As the great-grandson of Alexander II, who ruled from 1855 to 1881, Vladimir is the senior surviving member of the family and has the strongest claim to the throne. Some purists on royal lineage, though, say the rules of the tsarist court forbid Vladimir from ruling because his mother, Victoria, was a divorcée. Meanwhile, Harold Brooks-Baker, the respected publishing director of England’s Burke’s Peerage, questions Vladimir on his merits. “True, he is very dignified and well-versed in the history of the court,” Brooks-Baker says. “But his inability to identify with and know his people really rules him out as a serious possibility.”

That Vladimir has survived to see communism’s collapse is remarkable in itself. The Grand Duke was born in August 1917 in Borga, Finland, 80 miles from the Russian border, just one month after his father, the Grand Duke Kirill, fled the Bolsheviks with his wife, the Grand Duchess Victoria (granddaughter of England’s Queen Victoria). After sojourns in Finland and Germany, Kirill settled in St. Briac

The family likely would have lived in obscurity in the three-story manor they had purchased with jewels smuggled out of Russia if Kirill had not in 1924 proclaimed himself “Tsar of all the Russias” and pronounced his home the seat of the Imperial Court of the Romanovs. Krill’s action was never officially sanctioned by Nicholas II’s mother and sisters from their various points of exile in Europe and Canada.

Educated at home and in French schools, Vladimir enrolled at 20 in the University of London, where he concentrated on economics. In 1938, at the suggestion of his cousin King George VI of England, he took the only job he has ever held, a six-month stint as a steelworker in a Stamford, England, mill. “I wanted to understand what ordinary life was, and the steel factory was the best university for me,” he says.

Vladimir assumed the title Grand Duke shortly after the death of his father in October 1938. During World War II, Vladimir was held in France until his sudden deportation in July 1944 by German occupation forces. “That, I can tell you, was not very pleasant,” he says with typical understatement. In 1946 he moved to Madrid, where the following year he met and married Leonida, herself a Princess of Georgia’s exiled royal family. “I am extremely grateful that God has allowed us to be together 40 years,” says Vladimir.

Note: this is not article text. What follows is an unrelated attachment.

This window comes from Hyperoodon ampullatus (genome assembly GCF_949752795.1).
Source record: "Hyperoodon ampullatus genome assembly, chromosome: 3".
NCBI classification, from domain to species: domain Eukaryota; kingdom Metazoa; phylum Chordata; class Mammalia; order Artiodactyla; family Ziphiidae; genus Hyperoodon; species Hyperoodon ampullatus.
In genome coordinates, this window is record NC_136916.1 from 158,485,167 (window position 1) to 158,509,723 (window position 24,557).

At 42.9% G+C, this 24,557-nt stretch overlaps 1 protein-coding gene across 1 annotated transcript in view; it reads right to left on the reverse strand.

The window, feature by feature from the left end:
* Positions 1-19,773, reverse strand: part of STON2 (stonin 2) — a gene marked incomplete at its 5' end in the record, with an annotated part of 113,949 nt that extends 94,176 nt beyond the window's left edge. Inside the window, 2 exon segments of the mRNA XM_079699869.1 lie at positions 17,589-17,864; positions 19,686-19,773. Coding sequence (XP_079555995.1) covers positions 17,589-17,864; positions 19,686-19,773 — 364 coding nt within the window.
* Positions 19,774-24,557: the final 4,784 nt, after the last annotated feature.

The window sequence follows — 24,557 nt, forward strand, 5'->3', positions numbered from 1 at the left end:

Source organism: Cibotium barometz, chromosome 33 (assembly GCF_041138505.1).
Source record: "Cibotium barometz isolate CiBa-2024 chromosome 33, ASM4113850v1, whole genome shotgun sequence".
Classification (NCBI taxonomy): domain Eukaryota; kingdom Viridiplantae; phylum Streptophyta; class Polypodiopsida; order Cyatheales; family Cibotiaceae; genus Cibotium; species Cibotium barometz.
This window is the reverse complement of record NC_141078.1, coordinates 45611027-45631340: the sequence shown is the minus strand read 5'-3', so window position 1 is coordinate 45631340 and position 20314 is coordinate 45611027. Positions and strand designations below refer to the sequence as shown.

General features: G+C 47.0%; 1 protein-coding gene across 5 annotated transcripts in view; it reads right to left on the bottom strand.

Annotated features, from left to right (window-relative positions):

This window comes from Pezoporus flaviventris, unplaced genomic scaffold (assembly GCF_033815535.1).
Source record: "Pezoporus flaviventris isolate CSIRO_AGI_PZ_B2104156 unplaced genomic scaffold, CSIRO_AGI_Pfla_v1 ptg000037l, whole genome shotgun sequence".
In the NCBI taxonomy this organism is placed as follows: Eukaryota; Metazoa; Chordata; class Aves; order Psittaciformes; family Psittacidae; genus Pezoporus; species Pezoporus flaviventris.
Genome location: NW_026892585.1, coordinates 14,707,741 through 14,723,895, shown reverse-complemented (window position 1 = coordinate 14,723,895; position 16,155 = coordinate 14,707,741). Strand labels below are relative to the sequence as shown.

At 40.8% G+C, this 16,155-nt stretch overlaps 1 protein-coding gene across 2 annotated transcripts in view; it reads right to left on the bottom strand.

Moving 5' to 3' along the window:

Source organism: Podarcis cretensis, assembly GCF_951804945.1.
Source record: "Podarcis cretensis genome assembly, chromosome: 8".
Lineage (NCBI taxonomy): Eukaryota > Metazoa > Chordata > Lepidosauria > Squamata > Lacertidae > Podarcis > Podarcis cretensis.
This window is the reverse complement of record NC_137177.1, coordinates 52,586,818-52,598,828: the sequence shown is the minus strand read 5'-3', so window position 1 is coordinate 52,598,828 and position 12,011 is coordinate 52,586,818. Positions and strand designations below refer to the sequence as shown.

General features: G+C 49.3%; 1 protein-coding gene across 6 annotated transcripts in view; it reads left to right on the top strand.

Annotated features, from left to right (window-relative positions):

Financed by what he calls “careful investments,” the Grand Duke has split his time between the St. Briac home, a home in Madrid and an apartment in Paris. In 1953, his only child, Marie, was born. She made a match with another royal, Prince Wilhelm of Prussia, in 1976 and has a son, Georges, now 10.

By all accounts the Grand Duke is a somber and religious man. Although related to the British and Spanish royal families, he has kept a low profile on the royal social circuit. In 1978, in a rare public outing, he attended the wedding of Monaco’s Princess Caroline to Philippe Junot. Vladimir is popular among the St. Briac locals, who last year renamed the street on which he lives Grand Duke’s Way. One villager says Vladimir “has always maintained the dignity of his rank, at the same time remaining simple and accessible.”

Vladimir says that his preferred scenario would be to serve briefly, then pass the scepter to his daughter, who would pass it on to her son—the tsarevich, or little tsar—when he reaches age 16. “My daughter is my heir,” he says. “I hope she is capable of becoming, if not a Catherine the Great, at least a Marie the Great.”